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Baby Boomers : Few Cash In on Image of Affluence

February 14, 1986|BILL SING | Times Staff Writer

As a computer analyst earning more than $32,000 a year, 31-year-old Bill Mitchell could be your typical affluent baby boom professional. But, rather than enjoying the glow of his career success, Mitchell is increasingly frustrated.

After paying rent on his Hermosa Beach apartment and other expenses, he, his wife and two young children have little money left over to enjoy the good life, he said. They can afford to eat out only about once a week. And he has little left over to save or invest in stocks, bonds or what he really wants--a house.

"I'm making more money than my dad did ever in his life, but I can't afford a home and he could," Mitchell said, noting that his car payments of $260 a month were more than his father's house payments at $150 a month. "It's frustrating. I've got a good and stable job with potential for upward mobility, but yet with just one income, to get a real nice home would be a hard situation."

Stereotype Unrealistic

Many of the 76 million Americans born during the so-called baby boom during the two decades following World War II would find Mitchell's case painfully familiar. The popular stereotype of baby boomers as free-spending, self-indulgent, affluent young urban professionals (yuppies) driving BMWs, buying video cassette recorders and taking Club Med vacations is far from reality for the bulk of the generation, according to economists, policy-makers and other experts.

Instead, baby boomers are being squeezed by multiple economic forces: a labor market crowded by their massive numbers, the national shift of employment from manufacturing to service industries, slower economic growth, higher inflation, higher real interest rates, higher taxes and other factors.

Baby boomers are finding it harder to afford homes and, despite their image as free spenders, have been actually spending less on luxuries than their predecessors did a decade ago.

Adjust to Predicaments

Many economic, social and demographic changes of the last decade--smaller homes, more women in the work force, later and fewer children per family, adult children leaving their parents' homes later, a lower savings rate and higher consumer debt--are attributed at least partly to baby boomers adjusting to their financial predicaments, many experts contend.

"While the middle class as a group is not disappearing, the young middle class (principally the baby boomers) has experienced a dramatic decline in its ability to pursue the conventional American dream: a home, financial security and education for their children," said a December report prepared by the Urban Institute, a Washing ton-based think-tank, for the congressional Joint Economic Committee.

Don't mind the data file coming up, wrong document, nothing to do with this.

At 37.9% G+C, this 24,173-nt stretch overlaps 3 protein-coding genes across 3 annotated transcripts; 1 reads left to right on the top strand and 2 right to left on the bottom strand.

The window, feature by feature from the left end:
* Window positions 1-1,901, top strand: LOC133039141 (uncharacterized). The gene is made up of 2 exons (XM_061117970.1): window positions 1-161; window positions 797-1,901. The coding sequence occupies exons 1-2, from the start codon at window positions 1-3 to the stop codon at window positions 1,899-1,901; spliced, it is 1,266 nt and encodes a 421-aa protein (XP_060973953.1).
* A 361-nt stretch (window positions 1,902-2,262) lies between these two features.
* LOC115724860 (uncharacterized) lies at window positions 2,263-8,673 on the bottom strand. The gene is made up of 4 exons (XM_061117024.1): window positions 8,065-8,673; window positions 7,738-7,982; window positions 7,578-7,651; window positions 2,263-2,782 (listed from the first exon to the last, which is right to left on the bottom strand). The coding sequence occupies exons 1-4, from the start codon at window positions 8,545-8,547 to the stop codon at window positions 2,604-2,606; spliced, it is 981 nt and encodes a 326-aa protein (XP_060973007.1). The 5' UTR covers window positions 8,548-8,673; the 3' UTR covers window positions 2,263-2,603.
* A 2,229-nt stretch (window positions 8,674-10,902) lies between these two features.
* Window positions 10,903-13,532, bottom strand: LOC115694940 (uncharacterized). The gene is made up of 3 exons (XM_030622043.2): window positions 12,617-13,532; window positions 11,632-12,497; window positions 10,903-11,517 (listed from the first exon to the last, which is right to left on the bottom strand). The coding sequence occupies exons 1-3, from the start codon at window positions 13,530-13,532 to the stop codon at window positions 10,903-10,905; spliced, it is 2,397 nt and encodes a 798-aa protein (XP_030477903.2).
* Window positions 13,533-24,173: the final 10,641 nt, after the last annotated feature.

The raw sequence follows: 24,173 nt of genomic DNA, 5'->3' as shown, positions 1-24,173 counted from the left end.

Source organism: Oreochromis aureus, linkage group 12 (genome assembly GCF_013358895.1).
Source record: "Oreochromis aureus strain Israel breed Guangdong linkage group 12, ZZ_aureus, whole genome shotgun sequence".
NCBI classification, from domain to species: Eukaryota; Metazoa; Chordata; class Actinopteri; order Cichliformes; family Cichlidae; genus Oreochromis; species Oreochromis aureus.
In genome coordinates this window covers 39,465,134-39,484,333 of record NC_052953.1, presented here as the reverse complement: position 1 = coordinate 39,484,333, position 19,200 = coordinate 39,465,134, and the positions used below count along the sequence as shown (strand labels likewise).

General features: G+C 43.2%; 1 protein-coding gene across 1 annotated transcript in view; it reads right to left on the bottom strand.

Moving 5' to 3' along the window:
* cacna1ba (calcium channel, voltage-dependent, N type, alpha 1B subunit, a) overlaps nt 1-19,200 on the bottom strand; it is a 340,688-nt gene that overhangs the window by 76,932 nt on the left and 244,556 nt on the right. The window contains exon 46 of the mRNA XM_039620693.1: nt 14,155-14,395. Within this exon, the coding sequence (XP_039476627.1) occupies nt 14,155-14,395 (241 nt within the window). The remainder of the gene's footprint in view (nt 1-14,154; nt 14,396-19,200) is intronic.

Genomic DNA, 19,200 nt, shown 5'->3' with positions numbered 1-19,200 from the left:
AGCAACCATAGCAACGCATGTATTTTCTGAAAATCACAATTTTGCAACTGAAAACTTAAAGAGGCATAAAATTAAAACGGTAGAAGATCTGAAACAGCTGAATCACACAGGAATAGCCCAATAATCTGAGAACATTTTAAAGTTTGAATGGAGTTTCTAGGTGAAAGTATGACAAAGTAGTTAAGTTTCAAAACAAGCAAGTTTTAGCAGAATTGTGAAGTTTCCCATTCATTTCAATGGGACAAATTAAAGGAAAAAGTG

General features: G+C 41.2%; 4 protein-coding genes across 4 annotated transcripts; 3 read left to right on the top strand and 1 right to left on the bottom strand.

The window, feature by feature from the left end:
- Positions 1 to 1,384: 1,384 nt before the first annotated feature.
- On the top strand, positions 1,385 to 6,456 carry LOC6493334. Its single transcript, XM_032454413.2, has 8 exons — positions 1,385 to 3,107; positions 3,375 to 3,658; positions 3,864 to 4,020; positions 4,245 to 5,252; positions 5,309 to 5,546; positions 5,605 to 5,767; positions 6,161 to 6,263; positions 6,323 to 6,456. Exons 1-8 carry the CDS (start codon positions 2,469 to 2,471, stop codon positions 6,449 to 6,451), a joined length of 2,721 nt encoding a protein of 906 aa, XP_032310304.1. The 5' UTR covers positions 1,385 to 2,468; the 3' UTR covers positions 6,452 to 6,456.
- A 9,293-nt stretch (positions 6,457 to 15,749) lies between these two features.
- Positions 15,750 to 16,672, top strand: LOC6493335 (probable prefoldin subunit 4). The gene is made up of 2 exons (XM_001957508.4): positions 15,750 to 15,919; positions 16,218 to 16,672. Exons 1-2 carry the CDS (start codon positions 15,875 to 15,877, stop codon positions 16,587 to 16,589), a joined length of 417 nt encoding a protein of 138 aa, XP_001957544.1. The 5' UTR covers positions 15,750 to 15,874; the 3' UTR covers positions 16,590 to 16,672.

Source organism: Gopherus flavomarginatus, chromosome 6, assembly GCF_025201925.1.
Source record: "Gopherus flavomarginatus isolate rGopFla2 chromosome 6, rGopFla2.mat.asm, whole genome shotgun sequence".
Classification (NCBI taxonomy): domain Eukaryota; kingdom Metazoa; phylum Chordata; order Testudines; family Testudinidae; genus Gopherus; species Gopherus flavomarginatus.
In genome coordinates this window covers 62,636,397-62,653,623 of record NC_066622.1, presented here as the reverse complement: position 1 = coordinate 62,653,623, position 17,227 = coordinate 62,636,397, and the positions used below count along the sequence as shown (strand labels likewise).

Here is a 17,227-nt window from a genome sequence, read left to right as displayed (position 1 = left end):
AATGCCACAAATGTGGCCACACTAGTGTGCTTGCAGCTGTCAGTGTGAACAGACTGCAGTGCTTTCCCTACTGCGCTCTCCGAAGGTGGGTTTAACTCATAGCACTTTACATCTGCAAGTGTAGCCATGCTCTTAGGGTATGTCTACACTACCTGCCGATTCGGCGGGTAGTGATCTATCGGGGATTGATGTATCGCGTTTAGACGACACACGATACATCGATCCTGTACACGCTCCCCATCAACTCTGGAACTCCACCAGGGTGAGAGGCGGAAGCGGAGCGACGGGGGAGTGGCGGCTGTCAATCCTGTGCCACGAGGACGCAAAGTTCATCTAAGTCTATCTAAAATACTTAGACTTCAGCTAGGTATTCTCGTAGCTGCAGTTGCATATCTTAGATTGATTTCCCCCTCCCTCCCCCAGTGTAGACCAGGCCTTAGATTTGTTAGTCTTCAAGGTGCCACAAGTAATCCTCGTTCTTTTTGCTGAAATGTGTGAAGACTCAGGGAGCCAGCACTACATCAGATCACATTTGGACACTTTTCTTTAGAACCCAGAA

"The whole idea of the baby boom as a group of super-affluent yuppies is a gross distortion," said Sandra Shaber, a consumer economist at Chase Econometrics, a leading economic research firm.

In fact, a typical young family headed by a person between 25 and 34 hardly fits the yuppie stereotype, the Urban Institute report said. It consists of a husband and wife and one child under age 12 earning a median pre-tax family income of $25,157, "hardly enough to buy a BMW and eat out regularly," the report said.

Despite a higher incidence of two-income families and higher educational levels, average income for such families fell 14% between 1973 and 1983, according to the Census Bureau. That makes baby boomers financially worse off than their counterparts at the same age 10 to 20 years ago, economists say.

Such a trend has far-reaching psychological, social, economic and political implications.

The inability of many baby boomers to quickly match their parents' status--suburban homes, providing for two or more children--is leading to a growing disillusionment in the generation and even might be a factor behind the growing divorce and suicide rate, some experts argue.

Baby boomers' lower savings rate, if continued, could depress future investment in business and technology. Their high rate of borrowing through credit cards and other debt instruments--seen as a major force behind the recent ballooning of consumer debt--sparks fears that they may be overextending themselves and may have to cut back spending, which could throw the economy into recession, some economists fear.

'Generational Equity'

The plight of baby boomers and their children also is increasingly injecting issues of "generational equity" into debates over policies governing taxes, the federal deficit, Social Security and other issues--particularly since baby boomers account for nearly half of all adults of voting age.

One example of the growing interest in generational equity is the formation last year of a special-interest organization, Americans for Generational Equity, co-chaired by Sen. Dave Durenberger (R-Minn.) and Rep. James R. Jones (D-Okla.) to promote reform of Social Security and Medicare and other policies.

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